▪ Latin poem
      a Latin heroic poem of the 9th or 10th century dealing with Germanic hero legend. Its author was once thought to be the Swiss monk Ekkehard I the Elder (d. 973), but research since 1941 has determined that the author was probably a Bavarian, one Geraldus, or Gerald, who was certainly the author of the metrical prologue.

      The action of the 1,456-line poem is set in the time of the migrations of the peoples. Threatened by the Huns under Attila, the kings of the Franks, of the Burgundians, and of Aquitaine decide to pay tribute and give hostages: Gibicho gives his noble follower Hagano; Heriricus, his daughter Hiltgunt; and Alphere, his son Waltharius—i.e., Walter of Aquitaine. The three children are educated by the Huns in a manner suited to their station.

      Hagano escapes when it is learned that Gibicho has died and his son Guntharius does not intend to continue the tribute. In order to bind Waltharius to him, Attila proposes that he should marry a princess of the Hun realm; but he and Hiltgunt have been betrothed as children, and they plan an escape. Their presence in his realm is revealed to Guntharius as they cross the Rhine River. Hagano recognizes from their description who they are, but Guntharius insists on pursuing them to take their treasure. The rest, and by far the larger part, of the poem is devoted to his attempts to do so.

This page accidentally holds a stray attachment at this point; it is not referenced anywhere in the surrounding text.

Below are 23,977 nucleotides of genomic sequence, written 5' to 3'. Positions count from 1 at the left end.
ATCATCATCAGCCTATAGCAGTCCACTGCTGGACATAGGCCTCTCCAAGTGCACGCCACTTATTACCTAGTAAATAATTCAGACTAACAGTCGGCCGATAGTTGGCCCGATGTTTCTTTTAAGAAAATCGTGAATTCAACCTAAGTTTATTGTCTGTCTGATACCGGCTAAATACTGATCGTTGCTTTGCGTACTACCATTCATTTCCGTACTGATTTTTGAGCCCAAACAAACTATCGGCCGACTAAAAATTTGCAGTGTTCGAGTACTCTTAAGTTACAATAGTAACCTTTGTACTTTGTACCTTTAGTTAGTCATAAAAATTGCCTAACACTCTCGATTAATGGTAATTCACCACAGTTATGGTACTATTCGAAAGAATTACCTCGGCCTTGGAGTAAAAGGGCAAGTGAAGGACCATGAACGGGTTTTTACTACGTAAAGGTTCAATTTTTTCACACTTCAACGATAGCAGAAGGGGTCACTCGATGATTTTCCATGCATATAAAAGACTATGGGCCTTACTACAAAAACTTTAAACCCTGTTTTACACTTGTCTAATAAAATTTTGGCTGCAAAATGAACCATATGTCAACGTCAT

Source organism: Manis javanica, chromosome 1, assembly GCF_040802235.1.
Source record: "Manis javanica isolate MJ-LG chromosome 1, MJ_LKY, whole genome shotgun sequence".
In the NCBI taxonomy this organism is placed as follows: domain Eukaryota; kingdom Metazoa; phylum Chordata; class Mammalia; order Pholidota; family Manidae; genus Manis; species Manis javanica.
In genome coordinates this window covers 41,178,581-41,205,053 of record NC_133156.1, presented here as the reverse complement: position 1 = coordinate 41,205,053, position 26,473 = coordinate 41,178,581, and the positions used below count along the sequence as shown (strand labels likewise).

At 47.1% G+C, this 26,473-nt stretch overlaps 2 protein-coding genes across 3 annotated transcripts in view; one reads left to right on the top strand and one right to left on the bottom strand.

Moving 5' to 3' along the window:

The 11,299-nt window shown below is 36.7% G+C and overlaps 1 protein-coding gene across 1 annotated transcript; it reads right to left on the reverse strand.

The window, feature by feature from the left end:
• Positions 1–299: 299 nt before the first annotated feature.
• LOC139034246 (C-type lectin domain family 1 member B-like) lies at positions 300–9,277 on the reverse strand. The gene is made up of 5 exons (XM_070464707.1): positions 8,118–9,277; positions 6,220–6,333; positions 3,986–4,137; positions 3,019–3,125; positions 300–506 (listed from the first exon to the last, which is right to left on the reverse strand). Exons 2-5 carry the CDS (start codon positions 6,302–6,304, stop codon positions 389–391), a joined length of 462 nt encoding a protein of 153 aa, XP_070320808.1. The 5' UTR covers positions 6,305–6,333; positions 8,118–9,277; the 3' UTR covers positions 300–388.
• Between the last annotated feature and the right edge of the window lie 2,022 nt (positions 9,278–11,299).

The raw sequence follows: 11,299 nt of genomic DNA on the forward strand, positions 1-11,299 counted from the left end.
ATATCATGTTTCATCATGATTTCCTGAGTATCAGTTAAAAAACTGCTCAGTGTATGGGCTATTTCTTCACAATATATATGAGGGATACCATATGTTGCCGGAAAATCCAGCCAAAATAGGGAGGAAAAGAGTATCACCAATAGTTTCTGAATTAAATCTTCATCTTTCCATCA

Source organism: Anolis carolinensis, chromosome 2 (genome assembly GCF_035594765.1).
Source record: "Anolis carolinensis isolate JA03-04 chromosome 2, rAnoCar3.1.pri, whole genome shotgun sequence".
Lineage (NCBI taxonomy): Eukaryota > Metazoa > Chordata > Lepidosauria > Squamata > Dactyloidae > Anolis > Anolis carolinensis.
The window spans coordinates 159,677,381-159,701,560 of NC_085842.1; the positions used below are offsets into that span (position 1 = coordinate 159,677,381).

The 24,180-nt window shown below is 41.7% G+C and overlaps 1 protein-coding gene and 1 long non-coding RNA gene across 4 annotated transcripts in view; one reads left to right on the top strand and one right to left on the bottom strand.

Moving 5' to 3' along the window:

When Waltharius sees the danger, he takes up his position in a narrow ravine in the Vosges, where only one adversary can approach at a time, and there follows a series of single combats (skillfully varied by the poet) of Waltharius with the 11 warriors of Guntharius, all of whom Waltharius kills. After resting for the night, he and Hiltgunt continue their journey and are attacked in open country by Guntharius and Hagano, who has hitherto refrained from taking arms against his friend but is finally persuaded by his master that his duty to him now requires it. Guntharius, Hagano, and Waltharius are all seriously wounded, but none is killed; and Waltharius and Hiltgunt continue on their way.

      The story became well known in Germany, and there is an account, albeit with considerable differences, in the Norse Thidriks saga. Two short fragments of Waldere in Anglo-Saxon alliterative verse are clearly related, in spite of differences; they are not believed to predate Waltharius. It is possible that both Waldere and Waltharius are derived from a lost Germanic heroic lay; three of the principal characters, Attila, Gunther, and Hagen, are known from other poems of the heroic age. However, the part of the poem containing the single combats draws heavily on Latin literature.

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Universalium. 2010.

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